The federal question in all of those cases was the existence of a right to a due process hearing. There may well have been federal questions concerning whether Aladdin had a federally protected property interest in its license and whether it was therefore entitled to a hearing as a matter of due process prior to either revocation or suspension of that license. As pointed out in the dissent, the district court orally pointed out that, notwithstanding the August 6, 1979, Commission meeting, there had been no such hearing held that met due process standards. This conclusion was reasonable. However, the appropriate relief would have been merely to require the Commission to give Aladdin that hearing and the necessary accompanying procedural safeguards. Such questions, however, were not the questions raised in the complaint or upon which the injunction was based. Rather, Aladdin asserted an alleged right to maintain its license and the operations of the casino for a reasonable period of time. The sole basis for that contention was not the Constitution or any federal statute, but its interpretation of the June agreement and order. As Aladdin concedes in its supplemental brief addressed to the jurisdictional question, the proper interpretation of the Commission's order and the underlying agreement of the parties are questions of state law. We decline to hold that any dispute over the operation or interpretation of a license granted by a state agency gives rise to federal jurisdiction to decide questions which are purely matters of state law.
Aladdin stresses the irreparable hardship which will result if the casino is closed and Aladdin were to be successful in its claims in state court, pointing out that injunctive relief is apparently not available in the state courts. Nev.Rev.Stat. § 463.315(5), (13); State Gaming Control Board v. Eighth Judicial District Court, 82 Nev. 38, 409 P.2d 974 (1966). However, while irreparable harm is a prerequisite to the issuance of injunctive relief, it alone does not confer federal jurisdiction to hear questions of state law absent a specific grant of federal jurisdiction. E. g., 28 U.S.C. §§ 1331, 1332, 1343.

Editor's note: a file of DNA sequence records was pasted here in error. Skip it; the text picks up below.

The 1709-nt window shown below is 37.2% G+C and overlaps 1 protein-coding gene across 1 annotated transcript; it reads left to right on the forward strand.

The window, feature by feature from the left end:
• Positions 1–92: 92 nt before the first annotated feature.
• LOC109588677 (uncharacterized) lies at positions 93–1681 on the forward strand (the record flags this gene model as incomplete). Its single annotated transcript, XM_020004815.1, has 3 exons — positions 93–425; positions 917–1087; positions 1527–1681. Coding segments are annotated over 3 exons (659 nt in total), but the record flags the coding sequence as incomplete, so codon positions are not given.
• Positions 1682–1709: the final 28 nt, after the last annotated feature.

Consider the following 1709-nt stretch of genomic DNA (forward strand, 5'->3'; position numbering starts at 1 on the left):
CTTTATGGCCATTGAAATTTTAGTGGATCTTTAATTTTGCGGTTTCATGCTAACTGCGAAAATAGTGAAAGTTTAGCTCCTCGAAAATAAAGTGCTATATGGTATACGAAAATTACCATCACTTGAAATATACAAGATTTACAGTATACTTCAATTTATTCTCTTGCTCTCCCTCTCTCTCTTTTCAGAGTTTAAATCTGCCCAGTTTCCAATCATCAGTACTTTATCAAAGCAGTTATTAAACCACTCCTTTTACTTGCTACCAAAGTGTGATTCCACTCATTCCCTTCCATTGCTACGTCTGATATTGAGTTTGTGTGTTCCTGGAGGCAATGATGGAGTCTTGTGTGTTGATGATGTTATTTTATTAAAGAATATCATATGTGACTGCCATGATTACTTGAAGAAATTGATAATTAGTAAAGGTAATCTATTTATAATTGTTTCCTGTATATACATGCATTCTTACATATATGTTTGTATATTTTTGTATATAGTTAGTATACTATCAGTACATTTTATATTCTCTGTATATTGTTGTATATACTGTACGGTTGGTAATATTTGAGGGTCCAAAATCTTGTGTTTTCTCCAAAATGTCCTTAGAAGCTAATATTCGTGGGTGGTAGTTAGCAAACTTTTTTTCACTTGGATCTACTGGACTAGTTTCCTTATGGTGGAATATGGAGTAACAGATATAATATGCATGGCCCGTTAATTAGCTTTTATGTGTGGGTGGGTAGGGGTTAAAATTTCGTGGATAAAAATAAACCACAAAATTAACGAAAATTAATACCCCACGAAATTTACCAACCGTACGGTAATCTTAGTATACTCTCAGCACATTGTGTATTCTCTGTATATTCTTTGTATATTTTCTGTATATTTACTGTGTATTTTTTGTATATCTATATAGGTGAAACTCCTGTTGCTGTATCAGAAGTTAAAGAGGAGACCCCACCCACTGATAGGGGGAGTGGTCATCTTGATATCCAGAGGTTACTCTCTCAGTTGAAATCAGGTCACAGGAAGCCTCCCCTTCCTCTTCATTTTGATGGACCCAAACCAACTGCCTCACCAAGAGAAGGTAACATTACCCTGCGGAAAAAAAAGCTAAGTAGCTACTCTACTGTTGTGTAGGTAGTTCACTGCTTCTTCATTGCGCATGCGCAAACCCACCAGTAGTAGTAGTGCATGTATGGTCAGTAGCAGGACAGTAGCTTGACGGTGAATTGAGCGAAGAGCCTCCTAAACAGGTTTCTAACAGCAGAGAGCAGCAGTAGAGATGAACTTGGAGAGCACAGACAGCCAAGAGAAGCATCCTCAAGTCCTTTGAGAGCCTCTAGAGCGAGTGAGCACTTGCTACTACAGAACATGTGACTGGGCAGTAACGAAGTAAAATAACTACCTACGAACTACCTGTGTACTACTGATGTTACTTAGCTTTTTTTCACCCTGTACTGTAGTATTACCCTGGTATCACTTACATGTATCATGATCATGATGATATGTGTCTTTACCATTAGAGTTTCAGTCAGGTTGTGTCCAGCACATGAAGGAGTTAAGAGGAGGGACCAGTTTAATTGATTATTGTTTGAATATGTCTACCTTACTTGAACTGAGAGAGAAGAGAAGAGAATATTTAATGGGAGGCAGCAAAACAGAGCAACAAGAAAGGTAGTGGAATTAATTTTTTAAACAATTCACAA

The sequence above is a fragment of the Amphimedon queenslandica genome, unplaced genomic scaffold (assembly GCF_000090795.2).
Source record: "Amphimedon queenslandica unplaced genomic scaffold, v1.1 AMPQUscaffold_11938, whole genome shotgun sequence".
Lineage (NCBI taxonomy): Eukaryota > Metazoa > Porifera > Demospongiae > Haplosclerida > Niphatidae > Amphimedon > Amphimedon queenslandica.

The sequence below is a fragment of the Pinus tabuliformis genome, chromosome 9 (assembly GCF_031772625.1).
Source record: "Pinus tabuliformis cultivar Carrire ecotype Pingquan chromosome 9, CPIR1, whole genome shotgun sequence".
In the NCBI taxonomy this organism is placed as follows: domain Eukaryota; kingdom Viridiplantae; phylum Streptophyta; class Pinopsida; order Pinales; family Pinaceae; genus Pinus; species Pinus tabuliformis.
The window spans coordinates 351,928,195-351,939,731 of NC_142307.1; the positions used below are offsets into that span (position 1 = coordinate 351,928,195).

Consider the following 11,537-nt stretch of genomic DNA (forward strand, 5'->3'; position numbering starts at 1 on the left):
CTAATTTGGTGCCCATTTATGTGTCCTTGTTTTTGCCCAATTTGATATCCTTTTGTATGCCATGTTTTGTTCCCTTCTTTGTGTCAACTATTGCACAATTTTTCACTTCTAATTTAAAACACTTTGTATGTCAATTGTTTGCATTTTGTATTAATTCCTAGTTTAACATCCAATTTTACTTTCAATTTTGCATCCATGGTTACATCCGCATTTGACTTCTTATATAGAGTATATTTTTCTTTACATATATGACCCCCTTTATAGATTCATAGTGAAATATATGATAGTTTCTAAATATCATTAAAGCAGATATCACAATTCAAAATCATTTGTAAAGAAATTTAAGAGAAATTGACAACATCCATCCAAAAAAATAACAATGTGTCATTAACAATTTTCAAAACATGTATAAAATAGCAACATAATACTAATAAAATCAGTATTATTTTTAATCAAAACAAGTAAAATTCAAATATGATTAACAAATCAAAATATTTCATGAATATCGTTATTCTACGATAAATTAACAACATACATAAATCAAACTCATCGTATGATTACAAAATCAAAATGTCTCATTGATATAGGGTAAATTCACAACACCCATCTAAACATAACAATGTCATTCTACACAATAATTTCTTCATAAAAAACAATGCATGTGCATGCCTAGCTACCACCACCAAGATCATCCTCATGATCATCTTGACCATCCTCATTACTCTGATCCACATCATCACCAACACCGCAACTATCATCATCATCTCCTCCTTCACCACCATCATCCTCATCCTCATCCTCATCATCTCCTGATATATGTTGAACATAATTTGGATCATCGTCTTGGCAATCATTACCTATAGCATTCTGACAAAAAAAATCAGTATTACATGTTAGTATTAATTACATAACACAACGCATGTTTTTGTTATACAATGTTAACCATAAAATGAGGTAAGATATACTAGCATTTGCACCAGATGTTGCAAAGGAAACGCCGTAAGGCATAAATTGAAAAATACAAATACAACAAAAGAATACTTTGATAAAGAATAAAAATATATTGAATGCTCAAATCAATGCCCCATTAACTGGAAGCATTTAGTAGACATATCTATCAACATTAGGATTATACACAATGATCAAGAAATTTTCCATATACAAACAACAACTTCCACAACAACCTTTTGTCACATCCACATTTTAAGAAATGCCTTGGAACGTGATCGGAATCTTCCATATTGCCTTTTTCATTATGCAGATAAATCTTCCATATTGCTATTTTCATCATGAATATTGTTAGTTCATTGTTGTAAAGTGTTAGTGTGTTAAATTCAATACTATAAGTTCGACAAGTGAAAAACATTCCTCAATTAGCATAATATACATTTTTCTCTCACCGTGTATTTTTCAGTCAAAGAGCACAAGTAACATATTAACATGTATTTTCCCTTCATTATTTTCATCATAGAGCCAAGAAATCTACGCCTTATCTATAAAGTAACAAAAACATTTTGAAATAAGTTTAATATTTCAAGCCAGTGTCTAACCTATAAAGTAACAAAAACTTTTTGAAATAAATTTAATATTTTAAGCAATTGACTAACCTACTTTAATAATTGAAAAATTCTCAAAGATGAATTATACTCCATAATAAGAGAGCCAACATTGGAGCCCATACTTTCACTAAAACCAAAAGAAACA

In its supplemental brief to this Court Aladdin urged another ground to support its claim to federal jurisdiction. In April, 1979, the Nevada Legislature passed a statute, commonly known as Senate Bill 500, which expressly authorized the Nevada Gaming Commission to permit a licensee whose license was subject to revocation to continue gaming operations under a court-appointed supervisor pending sale. Aladdin argues that, as part of the June agreement and order, the Gaming Commission agreed that it would in good faith consider whether the provisions of S.B. 500 should be applied to Aladdin. Aladdin argues that, in addition to denying a reasonable time for the sale, the Commission also failed to give good faith consideration to application of S.B. 500 and that this conduct also denied it due process.
This issue was not presented in the complaint. There is, moreover, no contention in this Court that, independent of the negotiations between Aladdin and the Commission, there was any right enforceable under federal law to have the provisions of S.B. 500 applied. Here again Aladdin's argument boils down to the proposition that, simply by virtue of the state's alleged agreement relating to a license there exists a federally protected right to enforce that agreement in federal court. As indicated above, there is no merit in that position.
The orders for preliminary injunction entered by the district court on August 14, 1979, and February 12, 1980, are reversed and the matter is remanded with instructions to dismiss the complaint.
POOLE, Circuit Judge, concurring in part and dissenting in part:
I concur in reversing the preliminary injunction orders of the district court, but respectfully dissent from the majority's conclusion that the action should be dismissed for lack of jurisdiction.
I believe the district court acquired and retained jurisdiction to consider appellees' claims. Their complaint made some showing that after voluntarily surrendering their plenary rights to a full-dress revocation proceeding, they still retained some due process right entitled to federal protection. That right was to have, before termination, a meaningful hearing preceded by reasonable notice, at which would be considered the questions whether by reason of the collapse of the HCA negotiations, and the appearance of unspecified "problems" with the potential second purchaser, the terms of the stipulation and order had been "violated" so as to call for termination instanter; or, in the Commission's own discretion, for some further consideration. If this analysis is correct, then the district court would have had jurisdiction to grant relief which would have required the Commission to give what was due from that arm of the state.
The district court thus had jurisdiction, but abused its discretion and proceeded on an erroneous legal premise in granting the preliminary injunction, because the scope of its relief went far beyond that warranted by the due process violation presented upon the facts before the court.